Don Callahan: The challenge we face today, regardless of which industry you are in, is that the goal posts are moving every day. And it is extraordinarily sophisticated. At the same time, the access point to be able to do harm to an organization is actually lowering. The cost of entry, to provide real disruptive capabilities, is dropping. The capabilities of the individual attacker are increasing.

At Citi, we have transformed our overall strategy around information security, and we now have what we call an intelligence-lead model. So it is no longer just looking at trying to secure the gate, or to wrap it with firewalls. We are now trying to make sure that we can look at what threat factors are coming in and that we have critical understanding of where those threats will manifest themselves around different client subsegments. We take privacy of client information very seriously and make sure that our data collection, use, and sharing is done in a manner that meets client and customer expectations and complies with law and regulation.

The Quarterly: You have talked about a very different model inside IT—a very different model for the business, too, as you become digital. What is it going to take for Citi to get the required talent?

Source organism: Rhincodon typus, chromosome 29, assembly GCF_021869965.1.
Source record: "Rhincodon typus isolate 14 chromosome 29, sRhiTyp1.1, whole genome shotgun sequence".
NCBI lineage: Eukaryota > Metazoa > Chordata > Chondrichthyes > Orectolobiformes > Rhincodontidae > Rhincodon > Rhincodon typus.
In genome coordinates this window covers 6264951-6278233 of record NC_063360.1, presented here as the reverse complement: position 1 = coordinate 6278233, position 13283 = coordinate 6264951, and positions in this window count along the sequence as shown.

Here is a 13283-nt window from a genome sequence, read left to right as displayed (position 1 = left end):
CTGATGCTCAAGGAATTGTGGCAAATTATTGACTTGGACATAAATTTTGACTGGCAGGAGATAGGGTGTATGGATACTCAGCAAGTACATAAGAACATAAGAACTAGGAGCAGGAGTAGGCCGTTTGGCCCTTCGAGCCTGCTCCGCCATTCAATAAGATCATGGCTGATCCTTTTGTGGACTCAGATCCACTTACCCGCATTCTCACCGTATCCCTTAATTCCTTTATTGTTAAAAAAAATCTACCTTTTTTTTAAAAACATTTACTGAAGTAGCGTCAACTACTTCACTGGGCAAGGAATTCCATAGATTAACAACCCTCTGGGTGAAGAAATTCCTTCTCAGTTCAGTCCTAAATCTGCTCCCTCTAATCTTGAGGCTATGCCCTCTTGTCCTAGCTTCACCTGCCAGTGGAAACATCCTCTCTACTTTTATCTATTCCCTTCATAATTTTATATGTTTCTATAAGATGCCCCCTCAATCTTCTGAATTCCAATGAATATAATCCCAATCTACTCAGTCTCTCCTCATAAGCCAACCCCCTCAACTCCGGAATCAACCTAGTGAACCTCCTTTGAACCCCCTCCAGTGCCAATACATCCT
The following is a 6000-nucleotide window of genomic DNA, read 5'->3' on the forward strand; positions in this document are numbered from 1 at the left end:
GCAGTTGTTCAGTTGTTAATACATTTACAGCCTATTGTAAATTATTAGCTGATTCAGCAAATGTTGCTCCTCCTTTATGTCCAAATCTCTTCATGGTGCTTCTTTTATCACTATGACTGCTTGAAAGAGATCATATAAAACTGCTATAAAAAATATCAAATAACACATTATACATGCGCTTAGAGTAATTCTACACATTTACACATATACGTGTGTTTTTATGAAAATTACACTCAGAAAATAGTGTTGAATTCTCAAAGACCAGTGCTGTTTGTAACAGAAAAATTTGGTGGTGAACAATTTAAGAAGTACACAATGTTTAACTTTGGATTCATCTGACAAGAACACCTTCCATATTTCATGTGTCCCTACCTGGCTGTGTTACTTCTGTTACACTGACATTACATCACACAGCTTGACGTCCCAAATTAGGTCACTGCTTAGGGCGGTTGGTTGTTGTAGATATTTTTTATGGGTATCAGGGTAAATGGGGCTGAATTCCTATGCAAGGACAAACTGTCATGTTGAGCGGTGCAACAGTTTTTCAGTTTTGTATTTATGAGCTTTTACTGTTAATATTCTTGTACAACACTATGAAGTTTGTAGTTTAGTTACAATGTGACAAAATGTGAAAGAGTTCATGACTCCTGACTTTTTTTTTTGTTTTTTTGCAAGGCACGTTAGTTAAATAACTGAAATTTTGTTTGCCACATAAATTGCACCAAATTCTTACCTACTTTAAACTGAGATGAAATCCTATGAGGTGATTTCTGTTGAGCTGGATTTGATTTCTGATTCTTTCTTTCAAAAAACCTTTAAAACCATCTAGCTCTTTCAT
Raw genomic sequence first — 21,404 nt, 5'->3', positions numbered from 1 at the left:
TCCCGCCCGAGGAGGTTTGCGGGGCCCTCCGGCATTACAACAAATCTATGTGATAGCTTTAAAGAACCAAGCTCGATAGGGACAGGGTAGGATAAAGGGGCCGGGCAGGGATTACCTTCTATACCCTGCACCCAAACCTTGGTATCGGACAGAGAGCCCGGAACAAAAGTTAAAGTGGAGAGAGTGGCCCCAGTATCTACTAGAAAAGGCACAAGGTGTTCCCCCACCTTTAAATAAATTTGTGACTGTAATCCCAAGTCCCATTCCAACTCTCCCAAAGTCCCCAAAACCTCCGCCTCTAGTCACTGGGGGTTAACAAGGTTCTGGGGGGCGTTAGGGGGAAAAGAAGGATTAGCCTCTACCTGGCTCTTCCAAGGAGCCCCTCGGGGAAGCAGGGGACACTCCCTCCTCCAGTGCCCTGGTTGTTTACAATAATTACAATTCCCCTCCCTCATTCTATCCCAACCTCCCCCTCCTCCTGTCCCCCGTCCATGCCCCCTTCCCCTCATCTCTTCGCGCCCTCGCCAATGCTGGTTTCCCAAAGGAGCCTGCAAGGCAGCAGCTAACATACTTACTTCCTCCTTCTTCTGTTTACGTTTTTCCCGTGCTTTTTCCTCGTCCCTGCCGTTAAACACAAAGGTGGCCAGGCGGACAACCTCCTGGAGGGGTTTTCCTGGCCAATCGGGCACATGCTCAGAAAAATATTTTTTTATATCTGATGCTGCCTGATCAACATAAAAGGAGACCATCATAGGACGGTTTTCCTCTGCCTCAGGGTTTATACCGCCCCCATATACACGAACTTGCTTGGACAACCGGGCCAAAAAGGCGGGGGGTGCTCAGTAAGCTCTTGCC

Raising your Digital Quotient

Don Callahan: Talent is such a critical area of focus for us, and, in particular, for me in the technology space. I probably spent over four hours today on talent alone—on interviewing talent, trying to attract talent, and working with my team on the overall talent agenda. Right below us is the Borough of Manhattan Community College. It has about 26,000 students, and what we are finding within those halls are people who love computer science. They are from diverse backgrounds and from all parts of the globe. It is a wealth of opportunity.

Another thing that we are doing is working closely with universities all across the world, from Oxford to Cornell. We are working with Cornell right now as they are building out the new tech campus here in New York to help build a discipline around information security. And then, we are bringing in teams for special projects on information security and looking to see if they are the right fit for someone at Citi.

The Quarterly: What’s needed on the talent front to compete with start-ups and with fintech companies?

Don Callahan: I think to compete with start-ups, we have to make it exciting and we have to be purpose driven. I haven’t run into one person at a start-up who is there simply to do a job. It is the passion about building a business that we need to tap into.

The insights we are getting from the teams we are hiring now is so impressive. We need to continue to be aggressive about the talent we are hiring—people with the necessary digital awareness and the ability to think and act in an agile way.